Arcive of some 2012 Stories

Newton High School Interact Club Announcement (Dec 3, 2102)

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Newton High School Interact Advisor (Dec 3, 2012)

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World War II Verterans honored (Nov 12, 2012)

Pete Carter leads the Rotary Club of Covington to honor our veterans and specifically our World War II veterans for Veterans day.  Hugh Steele served in World War II along with two of his brothers.  Thank you to all of our veterans for their contribution to our country for Veterans Day.

Veterans honored on Covington the square

From every state represented by the 50 stars embedded in the American flag, current and retired members of the armed forces are honored for selflessly putting their lives at stake on the battlefield. In Newton County, residents came to the square Monday to honor and pay respect to the local veterans that fought for their county.

Dr. Doug Gilreath, senior pastor at Covington First United Methodist Church, opened the ceremony with prayer. Gilreath's father served in the military and Gilreath remembers traveling as a youth with his mother and siblings to Dobbins Air Force Base in their Volkswagen 43 years ago to welcome his father home from the Vietnam War.

"I remember that there was a rope there that we had to stand behind. I remember thinking to myself, when I see my dad there is no way this rope is going to hold me back...Sure enough that rope didn't hold us back...We held on to him like we had never held on to him before," says Gilreath.

"I am choosing today to remember my father's patriotism. I remember the pride that he passed on to all of his children and the respect he has for our country and our leaders."

The ceremony went on as Don Floyd, United States Coast Guard Veteran (1968-1979) recognized the Veterans of War World ll, the Korean War, the Vietnam War, the Gulf War and the global war on terror. Each veteran stood in memory of the hardships of combat, basic training and leaving behind loved ones, while a wreath was placed in honor and representation for those who lost their lives. Marion Banks, veteran captain (1966), closed in prayer.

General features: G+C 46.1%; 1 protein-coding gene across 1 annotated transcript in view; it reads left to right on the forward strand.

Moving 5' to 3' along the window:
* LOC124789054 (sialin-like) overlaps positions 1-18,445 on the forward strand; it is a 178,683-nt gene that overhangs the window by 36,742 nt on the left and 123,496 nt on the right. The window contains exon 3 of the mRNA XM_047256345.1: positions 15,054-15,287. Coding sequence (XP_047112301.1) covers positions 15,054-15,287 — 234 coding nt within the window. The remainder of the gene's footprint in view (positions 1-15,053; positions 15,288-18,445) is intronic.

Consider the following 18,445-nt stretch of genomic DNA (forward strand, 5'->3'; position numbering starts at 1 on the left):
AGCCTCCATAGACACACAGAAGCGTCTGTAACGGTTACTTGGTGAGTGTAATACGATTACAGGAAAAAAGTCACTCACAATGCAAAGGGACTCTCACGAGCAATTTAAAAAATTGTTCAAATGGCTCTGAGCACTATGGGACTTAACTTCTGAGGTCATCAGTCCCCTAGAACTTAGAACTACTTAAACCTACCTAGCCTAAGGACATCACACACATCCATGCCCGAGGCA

At the head of the altar, the words "Do this in remembrance of me," symbolize how God gave his life for each person on this earth, much like those soldiers who fought unselfishly for this country.

Gilreath encouraged those present to pass on memories to others because they each have a story to share. He thanked them for their service, obedience and willingness to sacrifice their tomorrow for this country's.

"I choose to remember today, but I say to you take heart for this is a great country.

"My friends, there is power in remembering. Not remembering the small things...not struggling over the little things...I am talking about remembering something that it becomes real to us in this moment that we remember the experience...Our memories inspire us, and comfort us," Gilreath said.

As Gilreath's father told him, "A true soldier despises war, despises the conflict. The reason that we fought was because of the person beside us. We were willing to sacrifice our lives for them."

Covington News, November 12, 2012

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Middle Ridge Elementary Fall Festival (Nov 6, 2012)

The Rotary Club of Covington and the Interact Club of Eastside High School gave away over 1200 books during the festival.  Children and adults in our community were excited to have the opportunity to select many books from all genres.  The Rotary Club of Covington would like to thank the staff and coordinators of the Middle Ridge Fall Festival for a great time and a great opportunity to serve and support literacy in the community.
   
   
   
   
   
   

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Alcovy Interact Advisor LaToya Morgan

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Change the World Event 2012 (Oct 14, 2012)


The Rotary Club of Covington takes part in the "Change The World" event.


Change The World, Impact The Community" Day: "We are better together."
Saturday, October 13, 2012. This event is about being a community.

The purpose of Change The World is to collect for and bring awareness to local missions, a time to do community service projects and showcase to our community the services available in Newton County to better and enrich our lives. There are many opportunities available in Newton County to create healthy, well-rounded individuals so that we can be the strong, caring, loving people that follow the teachings of Jesus Christ. The event was held on the grounds at Covington First UMC, 1113 Conyers Street, Covington, Ga. 30014. Change The World Event